GS-5734 to Assess the Antiviral Activity, Longer-Term Clearance of Ebola Virus, and Safety in Male Ebola Survivors With Evidence of Ebola Virus Persistence in Semen
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|ClinicalTrials.gov Identifier: NCT02818582|
Recruitment Status : Completed
First Posted : June 29, 2016
Last Update Posted : September 30, 2020
Some people have Ebola virus in their body for months after they recover from Ebola virus disease. Some may have health problems from the virus while others are fine. These people may be able to pass the virus to others. There are currently no drugs for people who have survived Ebola virus disease but still have the virus in their body. A new drug, GS-5734, might help get rid of Ebola virus in semen.
To test if GS-5734 helps get rid of Ebola virus in semen and is safe for humans.
Men who participated in the Ebola survivor study (PREVAIL III) and have evidence of the Ebola virus in their semen
Participants will be screened with:
2 semen samples if they have not had it tested recently
Participants must live near the study site in Liberia for 6 months.
Participants will be put into 1 of 2 study groups. They will have an infusion of either GS-5734 or a placebo every day for 5 days. A plastic tube is put into an arm vein. The infusion lasts 1 hour.
Participants will be observed for 1 hour after. They will provide a semen sample on infusion day 4.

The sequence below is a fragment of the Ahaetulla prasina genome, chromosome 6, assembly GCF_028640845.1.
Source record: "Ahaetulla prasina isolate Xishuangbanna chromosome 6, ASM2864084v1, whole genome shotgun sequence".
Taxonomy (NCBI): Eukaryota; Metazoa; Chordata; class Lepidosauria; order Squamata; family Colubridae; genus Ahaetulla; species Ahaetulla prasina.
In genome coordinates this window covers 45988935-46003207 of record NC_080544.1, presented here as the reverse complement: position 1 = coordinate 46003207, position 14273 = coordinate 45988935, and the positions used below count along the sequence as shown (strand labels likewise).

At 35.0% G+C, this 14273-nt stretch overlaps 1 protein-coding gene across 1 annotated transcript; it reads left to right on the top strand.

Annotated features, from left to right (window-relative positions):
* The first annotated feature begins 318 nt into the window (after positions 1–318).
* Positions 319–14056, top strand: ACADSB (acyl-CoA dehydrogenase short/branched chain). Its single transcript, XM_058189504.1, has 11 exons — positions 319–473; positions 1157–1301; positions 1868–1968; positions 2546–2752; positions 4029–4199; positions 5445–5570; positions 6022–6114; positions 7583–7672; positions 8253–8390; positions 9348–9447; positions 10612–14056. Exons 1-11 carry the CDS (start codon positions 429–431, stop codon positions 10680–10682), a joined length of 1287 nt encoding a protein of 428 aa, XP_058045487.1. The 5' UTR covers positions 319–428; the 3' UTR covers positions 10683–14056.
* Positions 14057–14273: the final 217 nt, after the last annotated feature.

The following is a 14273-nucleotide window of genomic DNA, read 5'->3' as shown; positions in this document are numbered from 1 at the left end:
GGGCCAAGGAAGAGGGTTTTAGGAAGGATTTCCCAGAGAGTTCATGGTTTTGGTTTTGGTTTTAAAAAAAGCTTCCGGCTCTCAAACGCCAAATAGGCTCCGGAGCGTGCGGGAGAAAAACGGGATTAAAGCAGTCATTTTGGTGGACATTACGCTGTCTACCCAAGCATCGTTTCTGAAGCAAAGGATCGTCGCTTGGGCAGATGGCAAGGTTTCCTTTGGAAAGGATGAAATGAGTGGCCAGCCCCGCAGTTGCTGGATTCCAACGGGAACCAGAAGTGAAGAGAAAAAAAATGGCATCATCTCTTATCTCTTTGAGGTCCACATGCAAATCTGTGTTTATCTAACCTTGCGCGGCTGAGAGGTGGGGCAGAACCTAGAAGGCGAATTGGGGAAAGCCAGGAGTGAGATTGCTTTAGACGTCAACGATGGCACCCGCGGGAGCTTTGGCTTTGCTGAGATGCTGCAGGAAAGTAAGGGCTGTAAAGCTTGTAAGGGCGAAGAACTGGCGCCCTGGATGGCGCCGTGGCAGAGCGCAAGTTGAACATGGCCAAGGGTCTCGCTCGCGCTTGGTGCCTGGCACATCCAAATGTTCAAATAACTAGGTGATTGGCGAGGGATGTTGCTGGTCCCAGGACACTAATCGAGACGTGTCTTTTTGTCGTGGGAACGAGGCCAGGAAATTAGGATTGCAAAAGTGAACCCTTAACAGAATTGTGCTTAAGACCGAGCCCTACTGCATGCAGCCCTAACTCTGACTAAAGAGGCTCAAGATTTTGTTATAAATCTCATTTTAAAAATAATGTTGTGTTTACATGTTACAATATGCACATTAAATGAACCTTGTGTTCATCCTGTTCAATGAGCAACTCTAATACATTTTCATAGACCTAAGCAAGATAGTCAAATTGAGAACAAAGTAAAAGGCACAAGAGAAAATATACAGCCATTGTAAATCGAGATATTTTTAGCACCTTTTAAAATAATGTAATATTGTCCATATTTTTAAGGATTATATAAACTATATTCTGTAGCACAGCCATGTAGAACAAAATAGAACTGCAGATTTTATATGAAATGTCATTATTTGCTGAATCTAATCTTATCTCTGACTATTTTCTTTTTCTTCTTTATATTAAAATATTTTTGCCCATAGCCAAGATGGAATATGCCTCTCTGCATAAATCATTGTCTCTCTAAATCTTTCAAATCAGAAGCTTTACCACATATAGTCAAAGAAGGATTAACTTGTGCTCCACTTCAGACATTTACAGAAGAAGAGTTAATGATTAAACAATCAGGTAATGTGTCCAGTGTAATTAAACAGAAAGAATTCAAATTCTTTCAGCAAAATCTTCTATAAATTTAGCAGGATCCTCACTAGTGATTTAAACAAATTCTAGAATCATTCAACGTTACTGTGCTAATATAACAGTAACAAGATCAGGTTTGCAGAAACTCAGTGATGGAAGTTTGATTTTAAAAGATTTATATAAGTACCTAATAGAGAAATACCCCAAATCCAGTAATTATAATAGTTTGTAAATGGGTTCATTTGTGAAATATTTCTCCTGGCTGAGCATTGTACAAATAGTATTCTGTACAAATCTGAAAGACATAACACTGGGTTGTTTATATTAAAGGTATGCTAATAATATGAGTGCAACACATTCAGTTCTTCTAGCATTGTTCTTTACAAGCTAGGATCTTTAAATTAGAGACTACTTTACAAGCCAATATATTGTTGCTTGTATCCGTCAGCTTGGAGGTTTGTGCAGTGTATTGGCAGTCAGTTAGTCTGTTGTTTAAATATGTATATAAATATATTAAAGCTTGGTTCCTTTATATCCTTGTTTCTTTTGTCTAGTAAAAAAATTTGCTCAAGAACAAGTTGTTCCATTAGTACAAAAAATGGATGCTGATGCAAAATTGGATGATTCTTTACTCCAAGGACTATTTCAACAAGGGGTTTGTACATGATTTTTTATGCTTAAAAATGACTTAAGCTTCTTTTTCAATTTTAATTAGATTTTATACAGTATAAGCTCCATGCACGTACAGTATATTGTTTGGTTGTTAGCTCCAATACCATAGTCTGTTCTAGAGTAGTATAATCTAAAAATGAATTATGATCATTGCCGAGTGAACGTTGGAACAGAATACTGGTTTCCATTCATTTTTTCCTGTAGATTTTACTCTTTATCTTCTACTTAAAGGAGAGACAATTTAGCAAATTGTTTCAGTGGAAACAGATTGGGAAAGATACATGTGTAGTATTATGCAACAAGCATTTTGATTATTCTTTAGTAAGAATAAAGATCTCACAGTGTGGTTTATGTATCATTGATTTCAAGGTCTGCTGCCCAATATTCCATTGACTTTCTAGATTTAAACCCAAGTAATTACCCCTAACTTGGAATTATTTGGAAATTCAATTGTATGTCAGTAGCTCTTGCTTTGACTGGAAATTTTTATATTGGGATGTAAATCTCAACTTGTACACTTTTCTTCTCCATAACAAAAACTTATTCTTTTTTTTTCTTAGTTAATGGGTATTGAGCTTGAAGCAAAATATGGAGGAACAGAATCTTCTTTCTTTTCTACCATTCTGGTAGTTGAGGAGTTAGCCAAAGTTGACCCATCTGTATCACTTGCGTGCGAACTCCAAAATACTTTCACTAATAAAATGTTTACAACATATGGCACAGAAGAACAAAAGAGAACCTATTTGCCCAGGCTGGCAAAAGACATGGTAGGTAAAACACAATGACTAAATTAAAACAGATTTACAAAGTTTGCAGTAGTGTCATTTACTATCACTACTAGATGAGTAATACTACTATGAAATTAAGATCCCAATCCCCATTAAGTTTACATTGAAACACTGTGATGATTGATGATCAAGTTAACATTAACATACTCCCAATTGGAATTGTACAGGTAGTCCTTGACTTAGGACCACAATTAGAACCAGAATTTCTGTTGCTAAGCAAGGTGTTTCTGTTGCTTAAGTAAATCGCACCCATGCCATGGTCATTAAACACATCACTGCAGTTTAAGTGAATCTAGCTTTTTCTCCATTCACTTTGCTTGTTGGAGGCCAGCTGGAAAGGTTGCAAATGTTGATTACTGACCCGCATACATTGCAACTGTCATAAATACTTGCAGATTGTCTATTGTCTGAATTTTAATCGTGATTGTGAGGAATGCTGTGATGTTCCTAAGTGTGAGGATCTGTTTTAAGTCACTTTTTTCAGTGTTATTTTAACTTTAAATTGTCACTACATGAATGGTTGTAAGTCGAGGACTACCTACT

After the infusions, participants will have 5 visits in the first month, then 1 per month for 5 more months. These include giving a blood and semen sample.
Blood tests are performed before and after each infusion and the last visit (5 month visit) will also include an eye exam.
When the study is over, if the study drug works and is safe, participants who got the placebo can get the study drug.
|Condition or disease||Intervention/treatment||Phase|
|Ebola||Drug: GS-5734 Other: Placebo Comparator||Phase 2|
With the unprecedented size of the recent 2014-2016 West African Ebola outbreak, the scientific community is learning a great deal about the psychological and physical consequences of Ebola, Ebola viral persistence in survivors, risk of Ebola disease relapse in survivors, and the potential for survivors to transmit the virus to others. Data from PREVAIL III has demonstrated that persistence of Ebola virus in the semen of male survivors is common. In addition to Ebola virus persistence, Ebola relapse causing clinical disease has been well documented.